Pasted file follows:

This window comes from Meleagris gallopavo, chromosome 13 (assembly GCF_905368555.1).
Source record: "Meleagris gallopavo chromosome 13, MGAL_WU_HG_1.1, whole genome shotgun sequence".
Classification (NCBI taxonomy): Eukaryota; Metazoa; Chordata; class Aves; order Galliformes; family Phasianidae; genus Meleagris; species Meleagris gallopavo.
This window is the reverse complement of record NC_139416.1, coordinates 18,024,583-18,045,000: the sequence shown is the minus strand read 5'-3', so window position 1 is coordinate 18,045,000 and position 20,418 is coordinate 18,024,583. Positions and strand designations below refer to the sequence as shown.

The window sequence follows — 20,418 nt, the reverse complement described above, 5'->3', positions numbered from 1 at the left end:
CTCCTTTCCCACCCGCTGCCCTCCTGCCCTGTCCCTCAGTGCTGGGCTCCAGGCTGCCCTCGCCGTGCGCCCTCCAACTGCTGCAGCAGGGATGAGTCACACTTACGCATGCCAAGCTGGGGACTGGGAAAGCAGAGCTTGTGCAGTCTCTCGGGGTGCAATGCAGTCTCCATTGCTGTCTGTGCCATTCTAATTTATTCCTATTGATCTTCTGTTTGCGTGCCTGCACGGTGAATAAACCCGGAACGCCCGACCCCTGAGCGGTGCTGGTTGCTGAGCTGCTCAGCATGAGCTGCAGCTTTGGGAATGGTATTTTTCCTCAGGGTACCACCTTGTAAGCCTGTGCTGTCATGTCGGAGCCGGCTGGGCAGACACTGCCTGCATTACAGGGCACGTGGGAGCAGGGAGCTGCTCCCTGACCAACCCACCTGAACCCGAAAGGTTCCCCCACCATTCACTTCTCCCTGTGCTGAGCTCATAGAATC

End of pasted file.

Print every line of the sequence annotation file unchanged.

This window comes from Meleagris gallopavo, chromosome 13 (assembly GCF_905368555.1).
Source record: "Meleagris gallopavo chromosome 13, MGAL_WU_HG_1.1, whole genome shotgun sequence".
Classification (NCBI taxonomy): Eukaryota; Metazoa; Chordata; class Aves; order Galliformes; family Phasianidae; genus Meleagris; species Meleagris gallopavo.
This window is the reverse complement of record NC_139416.1, coordinates 18,024,583-18,045,000: the sequence shown is the minus strand read 5'-3', so window position 1 is coordinate 18,045,000 and position 20,418 is coordinate 18,024,583. Positions and strand designations below refer to the sequence as shown.

The window sequence follows — 20,418 nt, the reverse complement described above, 5'->3', positions numbered from 1 at the left end:
CTCCTTTCCCACCCGCTGCCCTCCTGCCCTGTCCCTCAGTGCTGGGCTCCAGGCTGCCCTCGCCGTGCGCCCTCCAACTGCTGCAGCAGGGATGAGTCACACTTACGCATGCCAAGCTGGGGACTGGGAAAGCAGAGCTTGTGCAGTCTCTCGGGGTGCAATGCAGTCTCCATTGCTGTCTGTGCCATTCTAATTTATTCCTATTGATCTTCTGTTTGCGTGCCTGCACGGTGAATAAACCCGGAACGCCCGACCCCTGAGCGGTGCTGGTTGCTGAGCTGCTCAGCATGAGCTGCAGCTTTGGGAATGGTATTTTTCCTCAGGGTACCACCTTGTAAGCCTGTGCTGTCATGTCGGAGCCGGCTGGGCAGACACTGCCTGCATTACAGGGCACGTGGGAGCAGGGAGCTGCTCCCTGACCAACCCACCTGAACCCGAAAGGTTCCCCCACCATTCACTTCTCCCTGTGCTGAGCTCATAGAATC